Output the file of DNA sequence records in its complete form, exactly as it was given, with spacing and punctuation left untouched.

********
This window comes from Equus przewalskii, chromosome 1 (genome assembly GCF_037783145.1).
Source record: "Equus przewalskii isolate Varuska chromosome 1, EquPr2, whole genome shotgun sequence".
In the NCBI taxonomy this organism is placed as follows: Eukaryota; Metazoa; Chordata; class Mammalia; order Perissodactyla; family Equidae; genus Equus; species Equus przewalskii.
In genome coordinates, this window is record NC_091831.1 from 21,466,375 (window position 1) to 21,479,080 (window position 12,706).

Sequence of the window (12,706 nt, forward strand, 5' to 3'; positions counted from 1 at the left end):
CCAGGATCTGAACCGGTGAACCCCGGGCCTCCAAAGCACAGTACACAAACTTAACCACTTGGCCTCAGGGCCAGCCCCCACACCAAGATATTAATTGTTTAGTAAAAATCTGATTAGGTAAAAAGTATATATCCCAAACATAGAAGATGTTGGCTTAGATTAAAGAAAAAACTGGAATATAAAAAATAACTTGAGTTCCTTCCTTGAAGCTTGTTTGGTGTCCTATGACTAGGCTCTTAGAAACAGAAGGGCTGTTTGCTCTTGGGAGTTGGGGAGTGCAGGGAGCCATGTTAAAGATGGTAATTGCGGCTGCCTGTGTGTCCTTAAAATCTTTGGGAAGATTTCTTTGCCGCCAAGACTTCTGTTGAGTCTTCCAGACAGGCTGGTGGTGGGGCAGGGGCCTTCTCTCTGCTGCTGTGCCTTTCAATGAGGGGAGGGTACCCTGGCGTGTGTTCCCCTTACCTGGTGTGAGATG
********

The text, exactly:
This window comes from Equus przewalskii, chromosome 1 (genome assembly GCF_037783145.1).
Source record: "Equus przewalskii isolate Varuska chromosome 1, EquPr2, whole genome shotgun sequence".
In the NCBI taxonomy this organism is placed as follows: Eukaryota; Metazoa; Chordata; class Mammalia; order Perissodactyla; family Equidae; genus Equus; species Equus przewalskii.
In genome coordinates, this window is record NC_091831.1 from 21,466,375 (window position 1) to 21,479,080 (window position 12,706).

Sequence of the window (12,706 nt, forward strand, 5' to 3'; positions counted from 1 at the left end):
CCAGGATCTGAACCGGTGAACCCCGGGCCTCCAAAGCACAGTACACAAACTTAACCACTTGGCCTCAGGGCCAGCCCCCACACCAAGATATTAATTGTTTAGTAAAAATCTGATTAGGTAAAAAGTATATATCCCAAACATAGAAGATGTTGGCTTAGATTAAAGAAAAAACTGGAATATAAAAAATAACTTGAGTTCCTTCCTTGAAGCTTGTTTGGTGTCCTATGACTAGGCTCTTAGAAACAGAAGGGCTGTTTGCTCTTGGGAGTTGGGGAGTGCAGGGAGCCATGTTAAAGATGGTAATTGCGGCTGCCTGTGTGTCCTTAAAATCTTTGGGAAGATTTCTTTGCCGCCAAGACTTCTGTTGAGTCTTCCAGACAGGCTGGTGGTGGGGCAGGGGCCTTCTCTCTGCTGCTGTGCCTTTCAATGAGGGGAGGGTACCCTGGCGTGTGTTCCCCTTACCTGGTGTGAGATG